Burns are skin injuries caused by either ultraviolet light radiation (sunlight, other sources of ultraviolet light), thermal agents (flames, hot liquids, hot objects, hot gasses), electricity (voltage exposure), and chemicals (acids and alkalis). A burn injury of the skin causes protein denaturation, wound edema, and loss of tissue fluids due to increased vascular permeability. Depending on the severity of the burn, complications can include skin infection, systemic infection, fluid and electrolyte loss, and shock. All are complications that pose a legitimate threat to one’s life.
Most minor burns, such as contact burns and scalds, occur in the home and are often caused by household accidents, like a sudden a exposure to a hot liquid (i.e. boiling water) or hot stove. Outside of the home, sunburn is the most common minor burn. Sunburn occurs from prolonged exposure to sunlight and can be easily prevented by the topical application of sunscreens.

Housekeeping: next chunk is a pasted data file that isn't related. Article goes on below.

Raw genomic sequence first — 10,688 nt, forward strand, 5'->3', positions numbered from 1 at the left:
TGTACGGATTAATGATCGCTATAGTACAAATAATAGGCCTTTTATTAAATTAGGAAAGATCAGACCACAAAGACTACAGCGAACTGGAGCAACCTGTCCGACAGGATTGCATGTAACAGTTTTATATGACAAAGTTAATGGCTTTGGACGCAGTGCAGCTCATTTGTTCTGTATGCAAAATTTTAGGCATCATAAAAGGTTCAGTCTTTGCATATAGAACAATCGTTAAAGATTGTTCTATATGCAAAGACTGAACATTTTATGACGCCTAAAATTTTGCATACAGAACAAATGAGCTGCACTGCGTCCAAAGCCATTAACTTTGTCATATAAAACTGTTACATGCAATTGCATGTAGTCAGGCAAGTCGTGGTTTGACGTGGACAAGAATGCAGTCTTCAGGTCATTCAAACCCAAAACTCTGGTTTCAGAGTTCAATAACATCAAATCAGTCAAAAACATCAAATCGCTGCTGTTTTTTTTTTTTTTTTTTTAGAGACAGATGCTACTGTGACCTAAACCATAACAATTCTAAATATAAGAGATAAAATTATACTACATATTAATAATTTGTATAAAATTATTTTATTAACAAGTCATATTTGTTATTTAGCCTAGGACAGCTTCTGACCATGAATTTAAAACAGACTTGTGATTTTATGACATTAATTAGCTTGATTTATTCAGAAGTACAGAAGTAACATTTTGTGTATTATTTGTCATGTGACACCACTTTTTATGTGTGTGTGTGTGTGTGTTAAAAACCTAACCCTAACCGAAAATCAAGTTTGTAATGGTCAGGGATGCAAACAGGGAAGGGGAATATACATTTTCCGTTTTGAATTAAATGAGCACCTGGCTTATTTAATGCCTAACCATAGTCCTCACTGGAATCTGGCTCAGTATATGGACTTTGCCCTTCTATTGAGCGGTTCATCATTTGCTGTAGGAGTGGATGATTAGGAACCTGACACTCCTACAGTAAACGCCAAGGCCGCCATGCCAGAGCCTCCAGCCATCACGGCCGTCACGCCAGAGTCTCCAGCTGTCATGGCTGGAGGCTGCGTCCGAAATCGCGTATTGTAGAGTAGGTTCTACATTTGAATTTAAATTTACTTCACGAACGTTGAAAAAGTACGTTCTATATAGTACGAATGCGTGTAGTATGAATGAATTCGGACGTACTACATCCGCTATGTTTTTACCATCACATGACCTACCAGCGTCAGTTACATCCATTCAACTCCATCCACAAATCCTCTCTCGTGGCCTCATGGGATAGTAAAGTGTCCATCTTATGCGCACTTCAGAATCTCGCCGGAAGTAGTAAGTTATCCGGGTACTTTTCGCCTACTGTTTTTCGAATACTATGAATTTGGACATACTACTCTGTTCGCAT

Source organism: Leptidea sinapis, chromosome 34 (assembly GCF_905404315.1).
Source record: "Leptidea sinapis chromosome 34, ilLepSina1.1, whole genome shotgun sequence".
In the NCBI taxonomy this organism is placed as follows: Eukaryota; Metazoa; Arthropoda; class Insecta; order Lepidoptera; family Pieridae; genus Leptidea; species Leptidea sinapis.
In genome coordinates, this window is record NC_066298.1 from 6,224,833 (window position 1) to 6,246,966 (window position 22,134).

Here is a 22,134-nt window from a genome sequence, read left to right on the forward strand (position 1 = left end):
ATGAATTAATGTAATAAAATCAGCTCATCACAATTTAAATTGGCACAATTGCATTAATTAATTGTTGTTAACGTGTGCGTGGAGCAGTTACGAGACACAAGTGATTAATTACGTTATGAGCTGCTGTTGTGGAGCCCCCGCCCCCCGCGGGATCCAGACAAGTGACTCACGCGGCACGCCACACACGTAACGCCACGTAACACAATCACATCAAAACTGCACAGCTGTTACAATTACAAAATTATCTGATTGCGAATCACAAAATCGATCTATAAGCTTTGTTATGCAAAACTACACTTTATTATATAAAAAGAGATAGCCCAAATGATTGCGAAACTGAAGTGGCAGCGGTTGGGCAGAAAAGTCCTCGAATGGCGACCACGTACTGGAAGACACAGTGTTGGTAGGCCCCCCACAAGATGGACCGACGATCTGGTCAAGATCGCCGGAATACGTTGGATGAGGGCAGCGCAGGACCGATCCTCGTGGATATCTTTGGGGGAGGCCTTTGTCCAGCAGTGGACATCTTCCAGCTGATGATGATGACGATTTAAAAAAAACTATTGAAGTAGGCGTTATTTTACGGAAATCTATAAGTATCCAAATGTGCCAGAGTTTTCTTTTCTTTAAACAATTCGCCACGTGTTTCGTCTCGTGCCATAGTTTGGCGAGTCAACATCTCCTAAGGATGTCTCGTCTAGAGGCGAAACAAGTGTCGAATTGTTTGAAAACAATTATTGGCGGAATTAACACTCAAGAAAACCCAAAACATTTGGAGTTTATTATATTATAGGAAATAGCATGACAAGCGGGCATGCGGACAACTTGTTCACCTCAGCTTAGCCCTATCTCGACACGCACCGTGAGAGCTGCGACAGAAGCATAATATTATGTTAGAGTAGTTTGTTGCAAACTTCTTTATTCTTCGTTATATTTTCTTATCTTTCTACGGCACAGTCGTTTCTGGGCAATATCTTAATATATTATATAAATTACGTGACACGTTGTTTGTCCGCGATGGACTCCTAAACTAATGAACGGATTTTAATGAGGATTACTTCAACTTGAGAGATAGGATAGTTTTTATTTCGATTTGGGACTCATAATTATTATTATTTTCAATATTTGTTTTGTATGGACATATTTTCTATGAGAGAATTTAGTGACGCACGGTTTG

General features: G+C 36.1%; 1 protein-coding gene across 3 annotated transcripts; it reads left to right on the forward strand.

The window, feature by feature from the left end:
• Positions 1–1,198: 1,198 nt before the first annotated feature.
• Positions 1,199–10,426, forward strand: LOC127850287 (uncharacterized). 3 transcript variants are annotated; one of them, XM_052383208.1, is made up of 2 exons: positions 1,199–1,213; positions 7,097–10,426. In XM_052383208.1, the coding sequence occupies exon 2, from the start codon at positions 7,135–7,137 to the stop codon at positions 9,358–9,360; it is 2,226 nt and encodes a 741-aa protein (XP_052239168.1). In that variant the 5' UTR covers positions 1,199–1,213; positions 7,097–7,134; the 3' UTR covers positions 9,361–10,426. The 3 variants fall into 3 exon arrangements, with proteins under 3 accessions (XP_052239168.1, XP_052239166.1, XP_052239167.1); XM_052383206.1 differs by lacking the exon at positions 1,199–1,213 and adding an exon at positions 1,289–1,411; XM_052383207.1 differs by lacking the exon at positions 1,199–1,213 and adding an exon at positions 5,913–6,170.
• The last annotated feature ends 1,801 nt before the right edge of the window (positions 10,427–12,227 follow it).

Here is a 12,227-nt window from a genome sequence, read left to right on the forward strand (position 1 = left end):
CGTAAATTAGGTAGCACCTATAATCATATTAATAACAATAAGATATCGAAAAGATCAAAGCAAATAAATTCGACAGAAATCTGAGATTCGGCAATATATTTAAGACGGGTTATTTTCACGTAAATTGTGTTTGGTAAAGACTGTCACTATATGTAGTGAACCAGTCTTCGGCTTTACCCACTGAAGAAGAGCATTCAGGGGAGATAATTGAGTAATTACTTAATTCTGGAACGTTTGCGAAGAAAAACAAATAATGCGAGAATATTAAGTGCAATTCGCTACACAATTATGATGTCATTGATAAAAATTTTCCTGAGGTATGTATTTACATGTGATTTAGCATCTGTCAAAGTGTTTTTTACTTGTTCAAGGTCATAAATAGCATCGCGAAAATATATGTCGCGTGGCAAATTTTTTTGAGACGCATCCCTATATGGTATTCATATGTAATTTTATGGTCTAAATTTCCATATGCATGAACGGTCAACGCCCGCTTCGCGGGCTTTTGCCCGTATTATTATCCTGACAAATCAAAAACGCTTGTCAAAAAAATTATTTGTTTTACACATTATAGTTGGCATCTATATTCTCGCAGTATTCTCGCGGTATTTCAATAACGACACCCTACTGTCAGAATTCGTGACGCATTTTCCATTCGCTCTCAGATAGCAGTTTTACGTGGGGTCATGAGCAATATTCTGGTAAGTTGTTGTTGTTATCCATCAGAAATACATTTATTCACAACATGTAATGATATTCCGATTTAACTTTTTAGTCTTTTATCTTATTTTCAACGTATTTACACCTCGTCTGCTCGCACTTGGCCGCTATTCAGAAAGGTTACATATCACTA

Burn classifications are dependant upon the severity of damage to skin. The three categories of burns are:
- First-degree or superficial burns (affects only the outermost layer of the skin)
- Second-degree or partial thickness burns (affects the underlying skin layers, dermis, sweat glands, and hair follicles)
- Third-degree or full-thickness burns (affects all layers of skin and possibly underlying tissues such as nerves, fat tissue, and muscle).
According to the National Institute of General Medical Sciences (NIGMS), a department of the National Institutes of Health; (1)
- An estimated 1.1 million burn injuries require medical attention each year in the United States
- Approximately 10,000 people in the United States die every year due to burn-related infections
- Twenty years ago, burns covering 50 percent of the body were routinely fatal; today, patients with burns covering 90 percent of the body can survive (but often with permanent impairments).